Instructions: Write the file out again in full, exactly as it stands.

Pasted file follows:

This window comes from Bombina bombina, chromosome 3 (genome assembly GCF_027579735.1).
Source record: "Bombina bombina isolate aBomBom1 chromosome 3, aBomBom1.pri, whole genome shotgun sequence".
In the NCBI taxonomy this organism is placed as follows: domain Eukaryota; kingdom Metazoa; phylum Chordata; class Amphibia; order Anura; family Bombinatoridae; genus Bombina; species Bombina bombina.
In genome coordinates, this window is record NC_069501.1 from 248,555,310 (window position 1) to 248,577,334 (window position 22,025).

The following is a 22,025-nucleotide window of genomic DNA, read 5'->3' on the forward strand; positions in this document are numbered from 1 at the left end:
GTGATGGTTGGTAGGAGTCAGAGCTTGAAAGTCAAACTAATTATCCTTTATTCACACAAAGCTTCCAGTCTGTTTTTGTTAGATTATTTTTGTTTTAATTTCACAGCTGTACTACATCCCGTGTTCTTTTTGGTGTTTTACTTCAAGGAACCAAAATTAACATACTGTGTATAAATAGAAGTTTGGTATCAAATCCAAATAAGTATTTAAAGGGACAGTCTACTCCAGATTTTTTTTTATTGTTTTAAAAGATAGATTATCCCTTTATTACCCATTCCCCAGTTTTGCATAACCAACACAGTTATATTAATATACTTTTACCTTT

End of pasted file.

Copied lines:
This window comes from Bombina bombina, chromosome 3 (genome assembly GCF_027579735.1).
Source record: "Bombina bombina isolate aBomBom1 chromosome 3, aBomBom1.pri, whole genome shotgun sequence".
In the NCBI taxonomy this organism is placed as follows: domain Eukaryota; kingdom Metazoa; phylum Chordata; class Amphibia; order Anura; family Bombinatoridae; genus Bombina; species Bombina bombina.
In genome coordinates, this window is record NC_069501.1 from 248,555,310 (window position 1) to 248,577,334 (window position 22,025).

The following is a 22,025-nucleotide window of genomic DNA, read 5'->3' on the forward strand; positions in this document are numbered from 1 at the left end:
GTGATGGTTGGTAGGAGTCAGAGCTTGAAAGTCAAACTAATTATCCTTTATTCACACAAAGCTTCCAGTCTGTTTTTGTTAGATTATTTTTGTTTTAATTTCACAGCTGTACTACATCCCGTGTTCTTTTTGGTGTTTTACTTCAAGGAACCAAAATTAACATACTGTGTATAAATAGAAGTTTGGTATCAAATCCAAATAAGTATTTAAAGGGACAGTCTACTCCAGATTTTTTTTTATTGTTTTAAAAGATAGATTATCCCTTTATTACCCATTCCCCAGTTTTGCATAACCAACACAGTTATATTAATATACTTTTACCTTT